Where are you from?
I was born in a small Northern Estonian village, I spent my student years in Tartu and then moved to Finland for a study exchange. Big part of my heart is also in an Estonian-Russian cross-border town Narva where I spent many days in my childhood and later did an ethnographic research for my doctoral research.
What would you like to tell about yourself?
My life has been connected to Tampere for over 13 years already. I speak the language fluently and as I also look pretty much Finnish. I am thus one of those foreigners in Tampere who are not recognised immediately as foreign. Yet in our family we speak three languages, Estonian, Spanish and English (plus Finnish outside our home) and our everyday life is a criss-cross of different cultures. I am a social, funny and empathetic person to whom justice and equal opportunities are very important. I keep believing in a better, more humane world and I want to do my best to make that happen. I don’t think things will happen by themselves or someone else should do them. If we want changes, we ourselves need to do the steps to initiate and lead the change. I am also very curious about the world, celebrating its diversity and having a life-time learner attitude. So no mountain is too high and no sea too deep for me – I always climb up to the sky and dive in, explore, and move forward a bit more experienced and wiser.
What makes Tampere special for you?
The town has enabled me to study and work at the same time, to pursue my PhD degree, easy access to nature that is very important to me, and it provides a secure and caring environment where I want my kids to be raised up. I came to study in Tampere, then found a job, a partner, studied and worked more, then got my two kids. Meanwhile the life has taken me also to Turku in Finland, Spain, Canada, Australia and back to Estonia, but I always felt the urge to come back to Tampere. I guess I stayed in this town because it is a perfect place for me to live the life I have wanted to live. Tampere is smart, practical, engaged with the nature, gives you enough space for creativity and time for daydreaming.
Tell about your professional activities?
I am an anthropologist by education. I have spent many years doing research and pursuing a PhD degree. But I have also versatile work experience in many different fields, including (digital) marketing and communication, teaching, NGO work, translation, tourism and ICT. I currently work on converting my skills and experience as an academic anthropologist to business needs (I am studying service and business design).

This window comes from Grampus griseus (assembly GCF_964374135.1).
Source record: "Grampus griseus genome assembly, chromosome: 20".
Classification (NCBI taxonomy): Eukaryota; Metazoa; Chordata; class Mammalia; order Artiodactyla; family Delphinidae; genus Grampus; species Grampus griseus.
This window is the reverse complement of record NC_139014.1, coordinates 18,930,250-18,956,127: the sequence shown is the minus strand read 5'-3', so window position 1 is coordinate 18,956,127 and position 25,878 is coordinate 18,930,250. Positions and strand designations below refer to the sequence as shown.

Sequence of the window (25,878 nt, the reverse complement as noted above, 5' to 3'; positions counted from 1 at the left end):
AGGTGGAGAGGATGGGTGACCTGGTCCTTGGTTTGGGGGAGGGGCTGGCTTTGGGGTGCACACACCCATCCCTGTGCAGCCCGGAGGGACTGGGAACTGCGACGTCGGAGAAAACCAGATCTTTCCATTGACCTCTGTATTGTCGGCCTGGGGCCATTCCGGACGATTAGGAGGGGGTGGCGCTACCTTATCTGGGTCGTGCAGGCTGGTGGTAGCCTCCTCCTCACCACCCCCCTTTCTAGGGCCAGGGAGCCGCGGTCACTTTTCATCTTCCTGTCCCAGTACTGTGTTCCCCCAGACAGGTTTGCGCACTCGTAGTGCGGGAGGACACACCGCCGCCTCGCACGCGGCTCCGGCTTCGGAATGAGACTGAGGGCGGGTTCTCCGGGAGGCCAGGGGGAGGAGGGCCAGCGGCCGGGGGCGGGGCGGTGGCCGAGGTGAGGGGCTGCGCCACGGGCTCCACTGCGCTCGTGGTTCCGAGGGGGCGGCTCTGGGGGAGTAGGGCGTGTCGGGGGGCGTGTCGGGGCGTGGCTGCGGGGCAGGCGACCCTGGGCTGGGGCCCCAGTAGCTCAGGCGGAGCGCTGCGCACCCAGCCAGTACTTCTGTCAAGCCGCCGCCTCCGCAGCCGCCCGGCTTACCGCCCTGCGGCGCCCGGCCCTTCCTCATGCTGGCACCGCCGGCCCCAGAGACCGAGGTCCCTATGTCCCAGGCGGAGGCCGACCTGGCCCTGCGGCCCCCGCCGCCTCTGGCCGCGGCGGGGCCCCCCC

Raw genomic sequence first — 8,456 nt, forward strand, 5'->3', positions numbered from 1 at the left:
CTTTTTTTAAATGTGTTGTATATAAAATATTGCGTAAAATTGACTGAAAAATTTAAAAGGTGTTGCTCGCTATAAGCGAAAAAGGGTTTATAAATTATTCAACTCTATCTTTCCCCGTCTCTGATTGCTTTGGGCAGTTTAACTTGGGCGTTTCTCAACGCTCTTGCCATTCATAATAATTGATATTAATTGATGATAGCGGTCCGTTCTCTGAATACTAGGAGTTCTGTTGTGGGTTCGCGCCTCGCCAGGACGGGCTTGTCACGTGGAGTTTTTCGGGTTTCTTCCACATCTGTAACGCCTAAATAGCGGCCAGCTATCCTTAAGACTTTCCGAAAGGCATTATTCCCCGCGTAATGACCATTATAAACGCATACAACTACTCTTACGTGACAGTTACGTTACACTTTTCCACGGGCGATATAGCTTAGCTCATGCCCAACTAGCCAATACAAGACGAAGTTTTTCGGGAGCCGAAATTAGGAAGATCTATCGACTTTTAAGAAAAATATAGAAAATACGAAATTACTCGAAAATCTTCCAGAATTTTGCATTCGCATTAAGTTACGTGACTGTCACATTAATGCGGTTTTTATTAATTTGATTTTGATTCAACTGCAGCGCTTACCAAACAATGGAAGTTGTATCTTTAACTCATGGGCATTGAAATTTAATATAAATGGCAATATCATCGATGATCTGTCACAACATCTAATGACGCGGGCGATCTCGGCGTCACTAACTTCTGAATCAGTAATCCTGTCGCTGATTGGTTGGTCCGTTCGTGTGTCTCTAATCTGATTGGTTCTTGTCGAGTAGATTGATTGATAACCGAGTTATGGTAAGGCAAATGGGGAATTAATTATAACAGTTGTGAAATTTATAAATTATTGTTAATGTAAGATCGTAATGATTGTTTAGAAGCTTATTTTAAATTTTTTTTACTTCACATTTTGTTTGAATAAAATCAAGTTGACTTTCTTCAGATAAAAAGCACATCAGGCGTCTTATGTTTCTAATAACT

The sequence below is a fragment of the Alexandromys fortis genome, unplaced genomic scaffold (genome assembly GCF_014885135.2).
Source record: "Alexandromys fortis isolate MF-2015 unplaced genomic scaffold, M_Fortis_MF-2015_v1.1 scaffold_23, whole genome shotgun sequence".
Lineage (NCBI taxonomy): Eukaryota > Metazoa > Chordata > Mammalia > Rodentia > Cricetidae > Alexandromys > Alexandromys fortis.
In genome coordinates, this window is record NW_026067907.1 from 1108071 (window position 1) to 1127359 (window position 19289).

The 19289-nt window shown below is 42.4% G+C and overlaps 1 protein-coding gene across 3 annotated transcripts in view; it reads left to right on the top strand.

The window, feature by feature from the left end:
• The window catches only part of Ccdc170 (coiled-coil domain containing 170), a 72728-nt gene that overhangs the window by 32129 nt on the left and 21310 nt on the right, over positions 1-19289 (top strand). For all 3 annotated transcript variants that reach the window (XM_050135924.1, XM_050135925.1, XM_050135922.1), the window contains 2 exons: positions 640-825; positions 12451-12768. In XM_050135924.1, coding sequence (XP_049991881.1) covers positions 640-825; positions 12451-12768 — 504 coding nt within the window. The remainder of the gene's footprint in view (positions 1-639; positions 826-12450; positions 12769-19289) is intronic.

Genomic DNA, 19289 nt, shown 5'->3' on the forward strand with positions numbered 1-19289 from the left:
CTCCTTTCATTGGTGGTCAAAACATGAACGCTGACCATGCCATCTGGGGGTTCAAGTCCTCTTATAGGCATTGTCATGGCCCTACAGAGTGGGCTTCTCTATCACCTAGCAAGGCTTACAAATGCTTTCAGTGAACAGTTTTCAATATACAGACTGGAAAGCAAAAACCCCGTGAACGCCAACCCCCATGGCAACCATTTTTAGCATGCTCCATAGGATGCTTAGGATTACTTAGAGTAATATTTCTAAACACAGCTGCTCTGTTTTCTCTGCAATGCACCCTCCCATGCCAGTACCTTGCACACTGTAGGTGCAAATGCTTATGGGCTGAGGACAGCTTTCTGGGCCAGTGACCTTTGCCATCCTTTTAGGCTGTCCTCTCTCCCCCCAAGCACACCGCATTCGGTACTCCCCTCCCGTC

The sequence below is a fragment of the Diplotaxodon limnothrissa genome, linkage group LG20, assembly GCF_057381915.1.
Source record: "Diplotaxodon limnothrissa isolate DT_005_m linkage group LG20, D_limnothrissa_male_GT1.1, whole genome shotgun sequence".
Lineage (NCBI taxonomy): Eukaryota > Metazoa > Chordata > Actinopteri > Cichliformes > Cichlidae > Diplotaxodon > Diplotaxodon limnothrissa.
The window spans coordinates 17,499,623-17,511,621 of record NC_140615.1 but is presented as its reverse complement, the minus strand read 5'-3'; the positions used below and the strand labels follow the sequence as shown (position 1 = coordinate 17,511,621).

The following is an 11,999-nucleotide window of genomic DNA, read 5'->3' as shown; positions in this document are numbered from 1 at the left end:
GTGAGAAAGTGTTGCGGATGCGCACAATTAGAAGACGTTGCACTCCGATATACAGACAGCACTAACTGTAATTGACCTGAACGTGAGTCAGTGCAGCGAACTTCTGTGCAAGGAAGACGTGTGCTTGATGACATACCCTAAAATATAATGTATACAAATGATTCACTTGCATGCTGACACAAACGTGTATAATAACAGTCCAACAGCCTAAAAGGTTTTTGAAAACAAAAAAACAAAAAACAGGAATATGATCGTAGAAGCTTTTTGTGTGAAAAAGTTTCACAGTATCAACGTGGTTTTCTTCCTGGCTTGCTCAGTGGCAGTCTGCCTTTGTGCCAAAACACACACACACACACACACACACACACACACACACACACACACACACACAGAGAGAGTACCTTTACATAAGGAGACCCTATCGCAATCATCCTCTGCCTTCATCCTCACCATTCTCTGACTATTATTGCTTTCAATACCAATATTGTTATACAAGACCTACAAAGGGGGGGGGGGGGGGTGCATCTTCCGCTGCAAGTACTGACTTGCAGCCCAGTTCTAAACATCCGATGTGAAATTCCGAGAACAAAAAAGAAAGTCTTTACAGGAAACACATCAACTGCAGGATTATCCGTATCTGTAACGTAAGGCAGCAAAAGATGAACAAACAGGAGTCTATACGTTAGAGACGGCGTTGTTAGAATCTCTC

What is your involvement in international activities?
The circles I have belonged to since the very beginning of moving to Tampere have been very international. As a very social and curious person, I have found the international environments always very enjoyable, because that gives an opportunity to get to know different viewpoints and widen one’s world every day. Because of working mostly in multicultural and international work environments and I living abroad in several foreign countries, I have my social networks extending across continents. Also my family is multicultural, so I am always surrounded by different cultures and have learnt how to negotiate about cultural issues. But when I got my own kids, I also re-estimated the role of my own culture. I am proud of my origin, culture and language and I want to pass that to my kids, too. So in recent years I have been very involved in local Estonian networks and we even established our own association which I have been leading since the beginning.
What is your mission as a Tampere Ambassador?
I believe in the future of Finnish-Estonian common economic area and I want to do my best to help that to become a reality sooner than later. Cultural associations are doing a good job and the cooperation on state level is getting more and more active, but many activities are still only focussing on Tallinn-Helsinki axel. Tampere has a lot to offer to Estonian businesses and Estonia could be much more visible in Tampere, too. I would like to, both personally and as a chair of the board of the Pirkanmaan Tuglas-seura (Estonian cultural organisation in Pirkanmaa), contribute in facilitating Finnish-Estonian cooperation in Tampere no matter whether it concerns technology, business, arts, culture or anything else.
What potential do you see for Tampere in the future?
One thing was mentioned already – Tampere is a key player in regional development. And in my opinion, close regional cooperation and joint marketing are also crucial for the business success in global markets. Recently, I have seen many attempts in Tampere to involve the citizens better in having a say what kind of city they want to see in the future, and that makes me very glad. Future Tampere should be known for three key words: innovative, inspiring, involving.